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Stateside
4:38 pm
Wed December 11, 2013

Can Michigan reach 30% renewable energy sources by 2035?

warrenski Creative Commons

Our state is working to get its energy needs met by wind and other renewable sources.

Right now, state law mandates that electric providers must obtain 10% of their electricity sales from renewable resources by 2015.

We're on track to do that.

But a recent report turned in to Governor Snyder says we could boost that to 30% by 2035. And when compared to neighboring states, Michigan's Renewable Portfolio Standard, the RPS, is not as robust as it could be.

John Quackenbush is the Chairman of the State Public Service Commission who led the renewable energy study at the Governor's request, and James Clift is the director of the Michigan Environmental Council. They joined us today to discuss the issue.

Listen to the full interview above.

Stateside
3:07 pm
Wed December 11, 2013

Ann Arbor filmmakers document a struggling high school basketball team

Assistant Coach Rudie Crain talks to the Medora team.
MedoraFilm

Cyndy Canty interviews filmmakers Davy Rothbart and Andrew Cohn.

It began with a New York Times feature story about a struggling boys' high school basketball team in a tiny town in southern Indiana.

The story of the 0-22 Medora Hornets so gripped a pair of Ann Arbor filmmakers that they picked up and moved to struggling, hardscrabble Medora, Indiana for a full year to follow the team as it fought for just one win.

In doing so, Davy Rothbart and Andrew Cohn discovered layers and layers of compelling stories, which they have packed into a powerful documentary.

"Medora," which premiered at the SXSW Film Festival, is now being screened all around Michigan.

There will be a live screening tomorrow night in Ann Arbor at the Michigan Theater. Additional screenings will be held in Grand Rapids and Kalamazoo (see listings here).

Davy Rothbart and Andrew Cohn joined us today (listen to the interview above).

Watch a trailer for the film below, and here's a link to their website.

MEDORA OFFICIAL TRAILER from beachside on Vimeo.

Politics & Culture
5:17 pm
Tue December 10, 2013

Stateside for Tuesday, December 10th, 2013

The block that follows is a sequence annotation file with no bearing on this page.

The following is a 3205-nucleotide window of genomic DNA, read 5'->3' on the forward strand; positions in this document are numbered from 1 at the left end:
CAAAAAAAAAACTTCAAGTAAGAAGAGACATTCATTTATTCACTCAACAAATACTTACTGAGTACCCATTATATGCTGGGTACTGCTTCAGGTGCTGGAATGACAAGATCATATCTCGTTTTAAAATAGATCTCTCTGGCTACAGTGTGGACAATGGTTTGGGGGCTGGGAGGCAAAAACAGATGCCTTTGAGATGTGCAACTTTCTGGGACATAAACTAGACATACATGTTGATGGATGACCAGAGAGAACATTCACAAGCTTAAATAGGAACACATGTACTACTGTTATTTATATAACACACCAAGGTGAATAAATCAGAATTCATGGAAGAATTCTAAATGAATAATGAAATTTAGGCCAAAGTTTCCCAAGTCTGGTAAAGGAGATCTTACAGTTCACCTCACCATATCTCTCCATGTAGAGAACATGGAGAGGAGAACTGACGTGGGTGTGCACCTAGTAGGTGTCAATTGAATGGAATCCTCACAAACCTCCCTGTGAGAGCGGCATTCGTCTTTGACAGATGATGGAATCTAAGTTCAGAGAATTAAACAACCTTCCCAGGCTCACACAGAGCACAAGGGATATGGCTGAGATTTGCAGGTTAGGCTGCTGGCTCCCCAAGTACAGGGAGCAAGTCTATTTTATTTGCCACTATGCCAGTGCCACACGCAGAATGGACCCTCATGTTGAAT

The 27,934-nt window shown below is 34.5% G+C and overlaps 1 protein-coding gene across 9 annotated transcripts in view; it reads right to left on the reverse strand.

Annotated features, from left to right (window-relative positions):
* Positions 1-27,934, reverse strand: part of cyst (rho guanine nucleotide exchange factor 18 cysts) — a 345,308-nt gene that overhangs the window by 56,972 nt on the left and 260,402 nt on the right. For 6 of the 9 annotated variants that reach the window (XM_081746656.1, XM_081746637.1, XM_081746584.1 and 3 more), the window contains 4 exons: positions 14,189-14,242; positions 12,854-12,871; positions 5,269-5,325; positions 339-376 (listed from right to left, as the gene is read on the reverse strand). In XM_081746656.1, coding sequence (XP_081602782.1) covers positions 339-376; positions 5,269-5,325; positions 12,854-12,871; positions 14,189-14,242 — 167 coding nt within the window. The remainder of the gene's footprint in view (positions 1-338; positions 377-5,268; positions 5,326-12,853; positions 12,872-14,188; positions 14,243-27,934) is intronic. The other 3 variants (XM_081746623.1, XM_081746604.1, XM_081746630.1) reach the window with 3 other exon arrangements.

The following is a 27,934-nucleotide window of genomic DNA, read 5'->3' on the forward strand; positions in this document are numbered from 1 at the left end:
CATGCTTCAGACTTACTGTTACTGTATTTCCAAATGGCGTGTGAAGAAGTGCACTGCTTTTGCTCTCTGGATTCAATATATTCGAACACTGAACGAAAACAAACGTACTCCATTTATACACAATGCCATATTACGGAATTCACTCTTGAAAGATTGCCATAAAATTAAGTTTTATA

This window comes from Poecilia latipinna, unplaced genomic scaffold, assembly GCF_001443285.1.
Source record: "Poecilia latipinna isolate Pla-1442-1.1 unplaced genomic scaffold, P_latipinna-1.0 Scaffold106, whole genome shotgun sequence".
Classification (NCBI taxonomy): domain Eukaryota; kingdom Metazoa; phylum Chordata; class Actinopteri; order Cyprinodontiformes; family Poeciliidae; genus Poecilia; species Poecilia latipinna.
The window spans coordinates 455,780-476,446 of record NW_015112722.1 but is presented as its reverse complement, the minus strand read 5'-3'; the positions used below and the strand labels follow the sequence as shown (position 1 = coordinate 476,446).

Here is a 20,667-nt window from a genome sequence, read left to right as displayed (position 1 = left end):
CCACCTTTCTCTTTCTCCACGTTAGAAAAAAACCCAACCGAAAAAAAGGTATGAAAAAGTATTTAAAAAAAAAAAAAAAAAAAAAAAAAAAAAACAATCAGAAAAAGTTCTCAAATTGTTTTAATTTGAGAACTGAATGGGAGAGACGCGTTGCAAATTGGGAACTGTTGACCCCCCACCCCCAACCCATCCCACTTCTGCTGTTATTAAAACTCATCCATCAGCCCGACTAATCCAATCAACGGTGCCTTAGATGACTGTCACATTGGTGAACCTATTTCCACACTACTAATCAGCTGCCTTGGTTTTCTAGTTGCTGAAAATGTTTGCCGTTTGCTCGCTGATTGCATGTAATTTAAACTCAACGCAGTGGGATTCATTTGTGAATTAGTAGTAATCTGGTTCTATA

We saw them rise, then fall, then rise again -- small, independent bookstores are making a come-back in Michigan. We'll explore the renaissance on today's show.

And, then, the state is close to wrapping its plans to make programs more accessible to people with disabilities - that's in order to be compliant with the Americans with Disabilities Act. We'll talk to the state's compliance director later in the hour.

But we start with the first woman to be placed in the top spot of a major automaker. She began her career at General Motors as an engineering co-op student in 1980. 33 years later, Mary Barra has made history by being named the next CEO of GM.

GM made the ground-breaking announcement today that CEO Dan Akerson has moved up his retirement to January 15th after discovering his wife is battling advanced stage cancer.

Michigan Radio’s auto reporter, Tracy Samilton, tells us more about Mary Barra and what this appointment means to America's auto industry.

Stateside
5:15 pm
Tue December 10, 2013

What does GM's first female CEO mean for the auto industry?

General Motors's next CEO, Mary Barra.
Carlos Osorio Associated Press

She began her career at General Motors as an engineering co-op student in 1980.

33 years later, Mary Barra has made history by being named the next CEO of GM — the first time a woman has been placed in the top spot of a major automaker.

GM made the groundbreaking announcement today that CEO Dan Akerson has moved up his retirement to January 15, after discovering his wife is battling advanced-stage cancer.